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As a trauma nurse out in Afghanistan, I experienced the death of a friend firsthand. He had passed away on route to our location and so all we could do was prepare his body for his journey home. After this moment, in time, I came to reject all my adolescent views on reality in search of objective truths. Those ideas shared between both science and religion, in order to see how others view the world. <br/><br/>I typed in "looking" on the Audible search engine and found this book. How lucky was I. <br/><br/>There is something about the "ding" moments in life where we put the puzzle pieces together. Only our puzzle is filled with thousands upon thousands of separate bits of information and often looking in the strangest places will reveal this puzzle we call reality. This book shows how others see the world and helps us get into the mind of interesting individuals. <br/><br/>For myself, a much deeper meaning emerges from her words.<br/><br/>There are so many fights between the sciences and religion. While I subscribe more to the former, this book shows how ignorant we are to the majority of the events around us. I am now forced to bite my tongue, listen, and understand the other to find common ground while noticing the differences between myself and others.<br/><br/>Ultimately, her perception further teaches us to notice the intricacies in life. The dull commute to work is now a dazzling spectacle, where one can even find beauty in a rock.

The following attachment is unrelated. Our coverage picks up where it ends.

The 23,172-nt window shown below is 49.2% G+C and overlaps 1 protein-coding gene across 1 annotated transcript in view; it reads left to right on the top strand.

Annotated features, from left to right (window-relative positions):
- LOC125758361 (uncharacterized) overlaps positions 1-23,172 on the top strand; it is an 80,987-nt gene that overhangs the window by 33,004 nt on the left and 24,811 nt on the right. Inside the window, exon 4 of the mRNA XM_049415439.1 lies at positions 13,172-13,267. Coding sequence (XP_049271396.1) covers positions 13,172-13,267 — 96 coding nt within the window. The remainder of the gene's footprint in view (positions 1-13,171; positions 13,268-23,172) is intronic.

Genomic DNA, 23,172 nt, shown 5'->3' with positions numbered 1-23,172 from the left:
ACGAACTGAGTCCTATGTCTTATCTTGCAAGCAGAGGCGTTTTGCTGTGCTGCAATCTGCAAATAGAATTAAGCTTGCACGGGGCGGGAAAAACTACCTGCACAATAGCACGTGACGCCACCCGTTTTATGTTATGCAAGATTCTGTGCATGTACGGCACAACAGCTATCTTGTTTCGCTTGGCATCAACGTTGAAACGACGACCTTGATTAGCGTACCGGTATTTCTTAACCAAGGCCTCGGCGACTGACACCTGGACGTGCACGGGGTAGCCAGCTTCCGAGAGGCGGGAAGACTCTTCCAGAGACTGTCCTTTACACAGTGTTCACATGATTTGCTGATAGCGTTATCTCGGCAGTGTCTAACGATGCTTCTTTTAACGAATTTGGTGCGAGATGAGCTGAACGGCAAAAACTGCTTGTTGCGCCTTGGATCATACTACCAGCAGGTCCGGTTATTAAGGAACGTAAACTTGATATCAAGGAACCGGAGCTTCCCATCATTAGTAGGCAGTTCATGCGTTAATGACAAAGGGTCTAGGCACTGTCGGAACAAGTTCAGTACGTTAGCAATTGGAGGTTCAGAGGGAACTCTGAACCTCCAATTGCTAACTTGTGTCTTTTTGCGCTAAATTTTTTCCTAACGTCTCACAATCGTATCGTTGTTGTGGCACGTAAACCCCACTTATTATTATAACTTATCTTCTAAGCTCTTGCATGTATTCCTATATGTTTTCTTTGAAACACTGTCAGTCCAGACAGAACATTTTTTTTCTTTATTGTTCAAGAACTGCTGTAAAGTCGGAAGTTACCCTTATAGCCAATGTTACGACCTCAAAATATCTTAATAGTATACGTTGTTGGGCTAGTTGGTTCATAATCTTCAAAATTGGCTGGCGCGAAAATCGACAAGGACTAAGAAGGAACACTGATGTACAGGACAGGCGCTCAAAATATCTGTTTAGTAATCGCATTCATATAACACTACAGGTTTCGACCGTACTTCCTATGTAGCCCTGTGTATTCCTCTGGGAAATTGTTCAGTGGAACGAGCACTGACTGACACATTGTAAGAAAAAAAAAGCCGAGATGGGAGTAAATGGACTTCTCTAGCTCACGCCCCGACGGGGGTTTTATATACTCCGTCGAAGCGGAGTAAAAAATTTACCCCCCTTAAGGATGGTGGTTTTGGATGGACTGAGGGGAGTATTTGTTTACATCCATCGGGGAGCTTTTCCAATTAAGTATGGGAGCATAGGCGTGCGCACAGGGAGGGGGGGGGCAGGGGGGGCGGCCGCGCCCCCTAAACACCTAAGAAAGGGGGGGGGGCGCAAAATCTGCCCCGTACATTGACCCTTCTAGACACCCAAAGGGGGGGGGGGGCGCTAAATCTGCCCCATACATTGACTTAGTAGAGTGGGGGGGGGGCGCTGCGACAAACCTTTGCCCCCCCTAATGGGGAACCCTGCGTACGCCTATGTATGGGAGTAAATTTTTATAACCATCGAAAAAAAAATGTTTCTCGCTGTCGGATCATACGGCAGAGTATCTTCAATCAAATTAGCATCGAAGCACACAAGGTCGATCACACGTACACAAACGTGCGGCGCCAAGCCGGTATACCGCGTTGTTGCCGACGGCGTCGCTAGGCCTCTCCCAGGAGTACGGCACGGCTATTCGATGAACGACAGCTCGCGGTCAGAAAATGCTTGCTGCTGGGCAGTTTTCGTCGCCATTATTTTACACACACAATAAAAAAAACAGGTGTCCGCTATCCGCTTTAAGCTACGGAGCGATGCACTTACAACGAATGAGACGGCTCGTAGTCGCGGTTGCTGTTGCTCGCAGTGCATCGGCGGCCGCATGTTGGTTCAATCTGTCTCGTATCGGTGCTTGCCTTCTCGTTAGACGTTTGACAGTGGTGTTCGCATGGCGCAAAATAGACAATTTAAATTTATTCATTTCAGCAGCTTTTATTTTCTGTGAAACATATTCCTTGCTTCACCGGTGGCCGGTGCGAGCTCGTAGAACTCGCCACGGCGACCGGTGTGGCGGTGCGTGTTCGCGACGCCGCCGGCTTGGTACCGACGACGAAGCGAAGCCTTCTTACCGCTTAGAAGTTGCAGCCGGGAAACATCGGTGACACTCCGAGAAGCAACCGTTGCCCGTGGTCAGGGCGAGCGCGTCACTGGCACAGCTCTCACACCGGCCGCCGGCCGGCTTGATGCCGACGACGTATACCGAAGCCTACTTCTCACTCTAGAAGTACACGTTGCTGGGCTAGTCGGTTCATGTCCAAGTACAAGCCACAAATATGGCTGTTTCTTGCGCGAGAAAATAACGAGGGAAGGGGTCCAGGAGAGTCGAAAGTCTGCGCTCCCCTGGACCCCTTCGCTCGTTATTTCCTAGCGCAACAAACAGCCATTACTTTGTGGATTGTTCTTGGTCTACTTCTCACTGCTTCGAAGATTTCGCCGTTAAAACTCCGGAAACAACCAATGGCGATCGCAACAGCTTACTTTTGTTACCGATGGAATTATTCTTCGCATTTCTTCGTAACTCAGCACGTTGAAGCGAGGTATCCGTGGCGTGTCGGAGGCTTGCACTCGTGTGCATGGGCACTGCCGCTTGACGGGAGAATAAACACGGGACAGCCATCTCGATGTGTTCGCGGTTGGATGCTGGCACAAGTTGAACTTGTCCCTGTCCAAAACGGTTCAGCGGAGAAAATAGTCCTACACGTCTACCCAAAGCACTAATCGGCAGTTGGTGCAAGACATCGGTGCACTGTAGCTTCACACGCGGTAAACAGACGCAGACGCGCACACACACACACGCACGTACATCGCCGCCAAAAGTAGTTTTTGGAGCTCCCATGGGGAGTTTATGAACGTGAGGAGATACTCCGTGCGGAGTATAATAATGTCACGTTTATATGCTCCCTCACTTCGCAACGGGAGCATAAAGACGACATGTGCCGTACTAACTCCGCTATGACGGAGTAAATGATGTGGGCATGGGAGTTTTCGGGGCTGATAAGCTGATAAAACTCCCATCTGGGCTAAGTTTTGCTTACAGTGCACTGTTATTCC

13 of 14 people found this review helpful
Alexadra Horowitz is a brilliant scholar who works on interesting stuff, knows it, and wants to do something few scholars do: share it with the rest of us. Like Chet Raymo's "The Path: A One-Mile Walk Through the Universe" or David Haskell's "The Forest Unseen," she asks us to pay close attention to that small part of the world closest at hand, and thus most likely to be overlooked. Ms. Horowitz does so by bringing experts of various sorts along on walks around her block, and weaves together their insights on what lies beyond the eyeball with her own expertise into what's going on behind it. For all those reasons, I was looking forward to "On Looking." Unfortunately, I wasn't able to finish listening to it.
As a writer, Ms. Horowitz tries too hard, like an earnest undergraduate who's fallen in love with language for the first time, discovered the thesaurus, and can't wait to use all the new words she's found there. Her love seems to spill over into her narration. She seems to be more focused on making sure that each of those lovely words is enunciated as clearly as possible with little awareness of the rhythm and flow of complete sentences, much less the broader arcs of paragraphs. Other reviewers seem to like this, and I really wish I could've gotten beyond it, but to my ear the overall result sounds overly pretentious and entirely too precious.
I hope Ms. Horowitz will keep sharing her world with us, mature into as good of a writer as she is a scholar, and leave the reading to a more skilled narrator who can bring her words to life.
5 of 5 people found this review helpful
I was really keen to listen to this as I had read the author's book about understanding dogs. I had also seen this book referred to as one of the top ten books that should be read. The first three accounts of walks were interesting and then it became too samey. The author's voice is monotonous too and that doesn't help. I tried to return the book but the system wouldn't let me and said I had to ring audible customer service. As I didn't want to spend ages on the phone possibly justifying why I didn't like it , I decided to plod through to the end. And that's all it is now, a plod. I'm sorry, I tried.
1 of 2 people found this review helpful